A Rorschach exploration of the DSM-IV Borderline Personality Disorder

Mark A. Blais, Mark J. Hilsenroth, James Chris Fowler, Cathy A. Conboy

Research output: Contribution to journalArticlepeer-review

33 Scopus citations


Rorschach data has been useful in identifying the DSM Borderline Personality Disorder (BPD) and has potential for improving our understanding of this disorder. Recently, the DSM-IV BPD has been shown to be composed of 3 primary or core factors: Factor I-unstable self-other images, Factor II- deficits in affect and thought modulation, and Factor III-impulsive self- damaging actions. In a sample of outpatients with personality disorders, we explored the relationships among 6 psychoanalytically derived Rorschach scales (primitive aggression, oral dependency, self-other differentiation, splitting, devaluation, and projective identification), and the core BPD features. Significant correlations were found between 5 of the Rorschach variables and BPD total scores. Correlations between these 5 variables and the BPD core features showed that oral dependency needs were negatively associated with all 3 BPD core features, whereas the defenses of devaluation and splitting were positively associated with these core features. The clinical implications of these findings are reviewed.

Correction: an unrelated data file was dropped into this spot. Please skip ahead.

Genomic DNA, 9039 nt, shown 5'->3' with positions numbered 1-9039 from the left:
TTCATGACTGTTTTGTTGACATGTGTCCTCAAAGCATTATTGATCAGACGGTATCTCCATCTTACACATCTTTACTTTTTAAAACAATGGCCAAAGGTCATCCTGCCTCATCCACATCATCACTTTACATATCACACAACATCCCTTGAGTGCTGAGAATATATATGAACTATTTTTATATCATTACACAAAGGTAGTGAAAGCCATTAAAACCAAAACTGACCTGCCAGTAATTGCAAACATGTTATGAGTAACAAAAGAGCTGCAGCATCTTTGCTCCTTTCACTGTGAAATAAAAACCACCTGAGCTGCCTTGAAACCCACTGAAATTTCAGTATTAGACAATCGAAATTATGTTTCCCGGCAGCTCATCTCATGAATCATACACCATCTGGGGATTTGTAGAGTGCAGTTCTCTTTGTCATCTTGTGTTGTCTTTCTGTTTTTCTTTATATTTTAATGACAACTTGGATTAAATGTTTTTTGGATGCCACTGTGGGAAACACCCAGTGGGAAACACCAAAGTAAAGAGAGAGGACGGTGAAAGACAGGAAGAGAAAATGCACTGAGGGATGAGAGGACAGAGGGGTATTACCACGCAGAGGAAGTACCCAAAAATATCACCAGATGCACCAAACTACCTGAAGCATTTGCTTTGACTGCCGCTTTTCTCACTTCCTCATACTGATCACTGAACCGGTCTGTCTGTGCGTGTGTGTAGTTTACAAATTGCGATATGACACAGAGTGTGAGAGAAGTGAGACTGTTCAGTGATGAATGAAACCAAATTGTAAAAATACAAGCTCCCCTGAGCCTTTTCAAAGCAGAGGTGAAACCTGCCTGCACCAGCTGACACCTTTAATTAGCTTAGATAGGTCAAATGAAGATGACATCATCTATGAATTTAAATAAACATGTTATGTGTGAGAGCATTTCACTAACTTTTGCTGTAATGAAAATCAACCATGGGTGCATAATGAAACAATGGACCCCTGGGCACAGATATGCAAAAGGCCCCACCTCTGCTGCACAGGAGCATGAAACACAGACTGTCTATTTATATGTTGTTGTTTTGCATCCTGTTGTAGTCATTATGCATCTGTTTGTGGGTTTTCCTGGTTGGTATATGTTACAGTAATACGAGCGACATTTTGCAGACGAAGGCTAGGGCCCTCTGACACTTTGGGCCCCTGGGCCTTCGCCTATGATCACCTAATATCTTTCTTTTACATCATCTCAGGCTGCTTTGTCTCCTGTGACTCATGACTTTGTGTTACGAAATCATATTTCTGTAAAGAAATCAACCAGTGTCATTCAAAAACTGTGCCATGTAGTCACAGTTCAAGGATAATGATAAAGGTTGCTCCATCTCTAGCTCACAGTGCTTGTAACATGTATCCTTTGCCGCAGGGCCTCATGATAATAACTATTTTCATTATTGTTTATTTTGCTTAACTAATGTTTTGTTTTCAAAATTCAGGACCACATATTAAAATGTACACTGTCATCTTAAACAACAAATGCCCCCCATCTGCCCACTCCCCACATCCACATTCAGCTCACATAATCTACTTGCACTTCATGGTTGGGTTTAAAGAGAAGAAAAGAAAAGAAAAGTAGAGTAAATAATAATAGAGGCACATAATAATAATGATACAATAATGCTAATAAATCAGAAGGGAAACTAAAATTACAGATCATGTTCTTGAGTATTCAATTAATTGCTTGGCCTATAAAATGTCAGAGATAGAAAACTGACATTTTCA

Original languageEnglish (US)
Pages (from-to)563-572
Number of pages10
JournalJournal of Clinical Psychology
Issue number5
StatePublished - May 1 1999

ASJC Scopus subject areas

  • Arts and Humanities (miscellaneous)
  • Clinical Psychology


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